In 2010, after grappling with a decade of structural deficits and two years of recession, Maryland’s Spending Affordability Committee (SAC) questioned its 30-year record on limiting state spending:
Recent years have sorely tested the budgetary concepts customarily employed to account for spending for spending affordability purposes. The combination of huge mid-year spending reductions, massive federal assistance and extensive reliance on one-time supports makes it impossible to clearly establish a basis for calculating a limit without arbitrary judgments about what should be in or out.
The new approach called for by the SAC charges the General Assembly and Governor with the task of reducing the state’s structural deficit.
The call for spending discipline by the SAC, a committee created to recommend prudent spending limits to Maryland’s Legislature and Governor, highlights the design flaws and erratic application of Maryland’s three decades-long SAC experiment. Maryland’s unsuccessful approach to limiting spending can be evaluated against the experience of other states with tax and expenditure limits. The SAC process is subjective, subject to gaming, and ties spending growth to anticipated revenue growth, functioning more as a spending target rather than a cap.
The SAC should be abolished and replaced with a clear, transparent, and easy to evaluate spending rule to guide the General Assembly’s and Governor’s budget deliberations.
The Spending Affordability Committee (SAC)
Creating a Tax and Expenditure Limit (TEL) became a campaign issue in Maryland during the 1978 gubernatorial elections with the passage of Proposition 13 in California. Proposition 13 amended California’s constitution and imposed a limit on property taxes while also requiring a two-thirds majority vote for all changes in the state’s statute that would result in a tax increase. Various states followed California’s move towards fiscal restraint and began to implement tax and expenditure limits of their own.
The same year California passed Proposition 13, Maryland Republican gubernatorial candidate Louise Gore proposed to limit spending to the yearly percentage increase in total personal income. Incumbent Governor Blair Lee III argued that increases in the State budget should be limited to 7 percent of total personal income. Neither campaign was successful. Harry Hughes was elected governor in 1978 and the discussion surrounding spending limits remained dormant for the following few years.
The discussion of creating a TEL for Maryland resurfaced in 1981 when Maryland’s Legislative Policy Committee created the Spending Affordability Committee (the “SAC” or “Committee”). The Committee was signed into law the following year and was given the role of limiting growth in state spending.
The SAC is composed of the Senate majority and minority leaders, the chairmen of the fiscal committees, a number of additional appointed members, and a citizen advisory committee. The Committee’s foremost responsibility is to draft an annual report that provides a recommended level of state spending that is reflective of the current economic and fiscal condition of the state. Based on the Committee’s analysis and briefings from the Department of Legislative Services, the Committee determines a rate of growth in state spending that is deemed affordable. This recommendation is presented to the Governor and the General Assembly each year. The recommendations are generally made in December, to give the Governor enough time to consider the limit before proposing the state budget in January.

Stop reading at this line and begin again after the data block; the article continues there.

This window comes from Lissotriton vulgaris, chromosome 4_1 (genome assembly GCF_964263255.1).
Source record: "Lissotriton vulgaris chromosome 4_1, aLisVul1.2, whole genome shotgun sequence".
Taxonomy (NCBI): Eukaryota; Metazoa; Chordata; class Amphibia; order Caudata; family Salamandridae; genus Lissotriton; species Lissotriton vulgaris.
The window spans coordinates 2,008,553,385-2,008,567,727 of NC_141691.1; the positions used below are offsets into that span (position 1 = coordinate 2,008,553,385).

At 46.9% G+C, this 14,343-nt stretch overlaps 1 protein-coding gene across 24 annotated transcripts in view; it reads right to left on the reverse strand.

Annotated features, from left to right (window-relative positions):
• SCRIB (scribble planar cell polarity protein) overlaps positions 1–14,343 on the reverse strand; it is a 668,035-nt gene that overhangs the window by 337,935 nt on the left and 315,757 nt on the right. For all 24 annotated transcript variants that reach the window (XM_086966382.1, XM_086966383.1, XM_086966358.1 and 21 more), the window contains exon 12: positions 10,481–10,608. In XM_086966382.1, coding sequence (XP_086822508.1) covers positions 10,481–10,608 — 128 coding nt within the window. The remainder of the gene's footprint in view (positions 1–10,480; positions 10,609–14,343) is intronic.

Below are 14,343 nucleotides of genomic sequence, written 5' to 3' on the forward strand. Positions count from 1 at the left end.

To ensure that the spending limit is effective, the Committee notes that “consideration is given to constraining disproportionate growth in State-funded expenditures in any fiscal year which might necessitate or “build in” unsupportable levels of spending in future years.”
However, both the design and implementation of SAC has had the reverse effect. Maryland has experienced close to a decade of structural deficits, with the process of determining a spending limit itself subject to manipulation over the period. On average, spending has increased 5 percent a year in real terms since 1983. The Committee’s recommendations are formulated subjectively, and recommended spending levels are justified according to a shifting set of economic, fiscal, and policy criteria.
The SAC’s methodology is relatively straightforward. Last year’s appropriations are multiplied by a recommended rate of spending growth. The Committee defines base spending and selects a rate of growth for spending based on the results of subjective judgments, policy debate, and an inconsistent interpretation of economic and fiscal data. A review of the SAC’s reports indicates that determining a base level of spending and suggesting a rate of spending growth each point to the core design flaws in Maryland’s approach to limiting spending.
Building the Base
To recommend an absolute amount of spending for the operating budget, the Committee begins by “building the base.” Specifically, appropriations, deficiencies, or spending that occurred in the
previous year without an appropriation are added to last year’s appropriations. The spending limit only applies to general funds, special funds, and higher education funds. The Committee then deducts federal funds and certain higher education revenues from this total. Then, the committee subtracts “exclusions,” which are programmatic items that require a one-time outlay or are financed by fees, PAYGO, or debt such as capital expenditures. This total forms the base.
Two design flaws emerge at this point. The base is only a subset of Maryland’s budget. By excluding federal funds and spending on capital projects, the Committee’s charge is only to consider a portion of the budget when recommending a growth limit. As Table 1 shows, on average between FY 1985 and FY 2009, only 66 percent of Maryland’s budget has been subject to the SAC’s spending growth limit. The result is that Maryland’s budget began to experience very rapid growth in the areas outside SAC’s purview, such as the Transportation Trust Fund. In its 1990 report, the Committee notes, “For the third consecutive year, revenues have failed to meet expectations…and operating expenses are expected to rise.” To remedy this, the Committee recommended “revenue enhancements,” including increases in fuel and titling taxes and licensing and registration increases.